It could be worse, I guess. It isn't necessarily congruent with the hot 'n' heavy evangelicalism that defines so much of the religious (and political) discourse in this country these days. If you want to be part of the power elite these days you don't run out and join a PC(USA) church. That might have been true seventy-five or a hundred years ago (referring of course to the previous iterations of American Presbyterianism out of which PC(USA) appeared), but it isn't now. Judging by the folks running for president this year you'd want to be a Catholic, a Mormon, or some kind of independent evangelical. (Then again, this might not be the campaign to judge by.) At the same time, it also stays away from the easy cynicism of too much secular discourse of the day. It does require some level of faith commitment to be a member of this messed-up and fallible bunch.
Being an old-fashioned, un-trendy denomination which insists on churches connecting with and cooperating with other churches, PC(USA) doesn't have the "it factor" of the independent, stand-alone church that the cool kids prefer. It isn't powerful, it isn't "cool," it isn't big or hip or growing or "next" or anything much to some people. But it is, to my eye, faithful, even when doing risky and unpopular things. For that I have learned to love it in all its vexing frailty. For good or ill, it is my home.
Union Presbyterian Seminary has two chapels. Lake Chapel, the newer of the two, is a flexible space (in name at least; the pulpit and table and font aren't exactly what I'd call "flexible" to move) with a good airy quality and the latest technological capability, two good-sized screens for projection and so forth. Watts Chapel, the older space, is very fixed. Lots of wood. A balcony extending all around the chapel space itself. It creaks in places. For gosh sakes, it even has an organ (though it is seldom used because it is rather out of repair; I'm sure Union would gladly accept a nice hefty gift towards its repair...anybody?). Some might even call its space "gothic."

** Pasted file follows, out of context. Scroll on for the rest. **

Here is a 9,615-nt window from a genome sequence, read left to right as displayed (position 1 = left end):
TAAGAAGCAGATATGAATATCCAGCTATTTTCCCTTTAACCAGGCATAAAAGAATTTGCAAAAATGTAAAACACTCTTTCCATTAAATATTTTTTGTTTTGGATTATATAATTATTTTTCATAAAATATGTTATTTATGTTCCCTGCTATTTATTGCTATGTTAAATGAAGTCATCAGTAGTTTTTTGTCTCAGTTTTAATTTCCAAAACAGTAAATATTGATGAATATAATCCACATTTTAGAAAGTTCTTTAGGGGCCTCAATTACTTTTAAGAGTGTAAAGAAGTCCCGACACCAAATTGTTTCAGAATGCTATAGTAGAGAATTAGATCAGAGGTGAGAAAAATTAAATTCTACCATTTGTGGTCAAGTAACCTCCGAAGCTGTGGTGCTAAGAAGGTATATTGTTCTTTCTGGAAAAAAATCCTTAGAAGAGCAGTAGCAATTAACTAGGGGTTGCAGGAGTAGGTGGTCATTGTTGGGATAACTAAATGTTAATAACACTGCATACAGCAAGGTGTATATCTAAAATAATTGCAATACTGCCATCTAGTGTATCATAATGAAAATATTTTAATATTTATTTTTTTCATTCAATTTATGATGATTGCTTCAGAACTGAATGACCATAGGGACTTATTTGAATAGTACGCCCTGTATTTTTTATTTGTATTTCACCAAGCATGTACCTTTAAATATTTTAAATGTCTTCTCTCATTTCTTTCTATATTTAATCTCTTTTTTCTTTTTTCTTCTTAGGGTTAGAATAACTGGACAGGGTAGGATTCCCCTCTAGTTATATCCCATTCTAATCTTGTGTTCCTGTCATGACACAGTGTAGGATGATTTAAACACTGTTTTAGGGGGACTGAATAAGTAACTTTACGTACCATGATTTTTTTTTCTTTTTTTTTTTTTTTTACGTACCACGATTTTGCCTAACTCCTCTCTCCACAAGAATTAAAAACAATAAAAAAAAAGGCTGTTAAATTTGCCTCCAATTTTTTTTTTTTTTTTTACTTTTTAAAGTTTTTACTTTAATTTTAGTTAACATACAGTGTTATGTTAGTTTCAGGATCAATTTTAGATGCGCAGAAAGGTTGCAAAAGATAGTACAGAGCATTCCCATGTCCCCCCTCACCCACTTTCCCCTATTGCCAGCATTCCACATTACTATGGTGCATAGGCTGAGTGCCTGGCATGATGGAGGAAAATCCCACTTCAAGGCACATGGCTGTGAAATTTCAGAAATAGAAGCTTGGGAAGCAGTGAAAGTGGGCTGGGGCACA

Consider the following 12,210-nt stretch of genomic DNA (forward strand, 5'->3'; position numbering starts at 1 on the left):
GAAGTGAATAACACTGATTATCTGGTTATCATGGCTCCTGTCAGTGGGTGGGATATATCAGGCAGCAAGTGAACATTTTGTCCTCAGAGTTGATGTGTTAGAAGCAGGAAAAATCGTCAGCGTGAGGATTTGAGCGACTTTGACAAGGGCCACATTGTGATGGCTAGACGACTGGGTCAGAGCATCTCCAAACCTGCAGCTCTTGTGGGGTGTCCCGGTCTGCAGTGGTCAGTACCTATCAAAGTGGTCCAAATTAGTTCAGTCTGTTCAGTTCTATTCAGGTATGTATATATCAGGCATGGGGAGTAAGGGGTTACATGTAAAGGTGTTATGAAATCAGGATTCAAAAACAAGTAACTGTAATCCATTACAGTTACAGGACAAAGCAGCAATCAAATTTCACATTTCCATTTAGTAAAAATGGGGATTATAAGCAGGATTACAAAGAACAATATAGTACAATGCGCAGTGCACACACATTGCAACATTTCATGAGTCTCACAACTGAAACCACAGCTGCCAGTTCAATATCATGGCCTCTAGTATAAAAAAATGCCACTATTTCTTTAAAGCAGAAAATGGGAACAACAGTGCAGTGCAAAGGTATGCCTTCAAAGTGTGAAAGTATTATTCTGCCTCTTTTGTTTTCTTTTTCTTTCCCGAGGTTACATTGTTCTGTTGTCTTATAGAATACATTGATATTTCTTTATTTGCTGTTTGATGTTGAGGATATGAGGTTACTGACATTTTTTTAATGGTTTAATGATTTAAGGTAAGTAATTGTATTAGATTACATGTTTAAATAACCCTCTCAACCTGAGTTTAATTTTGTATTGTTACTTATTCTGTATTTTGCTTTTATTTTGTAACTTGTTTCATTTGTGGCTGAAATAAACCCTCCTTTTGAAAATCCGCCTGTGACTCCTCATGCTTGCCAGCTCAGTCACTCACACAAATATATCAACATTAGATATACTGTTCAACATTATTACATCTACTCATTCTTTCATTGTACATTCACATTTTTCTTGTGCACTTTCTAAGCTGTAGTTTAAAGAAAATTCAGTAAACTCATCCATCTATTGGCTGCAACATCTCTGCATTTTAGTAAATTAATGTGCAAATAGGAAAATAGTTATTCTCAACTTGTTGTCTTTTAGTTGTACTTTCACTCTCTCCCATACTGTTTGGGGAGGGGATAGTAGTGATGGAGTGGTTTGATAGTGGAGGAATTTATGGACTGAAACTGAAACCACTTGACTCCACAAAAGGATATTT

As to the exterior, see for yourself.
So I try to learn what is what and where good missional justice-doing things happen, I keep wrestling with Calvin, and I keep listening, waiting, hoping, and praying (and blogging). I suppose I feel a fit in this denomination to some degree; I would not particularly call myself trendy or cool or "next" in any particular way. But I am (or at least want to be) faithful, even when that doesn't fit with other people's definitions of the word. I suppose I'm not convinced that the past has no more lessons to teach us (duh, coming from a former music historian), or that all traditions have lost their power to move the soul towards faithfulness. After, all, the idea of "reformed and always reforming" is pretty traditional.
My, but this must sound crotchety to some of you. Pardon me while I go tell some kids to get off my lawn. But I'm here anyway, and so far God has not lobotomized me, so I suppose I shall remain a somewhat old-fashioned (or at least tradition-respecting) pastor-hopefully-to-be in a world that probably doesn't see any need for it. Still, to borrow from one of the speakers at yesterday's workshop, I see the opportunity to commit ministry, which is of course a subversive act. So, onward.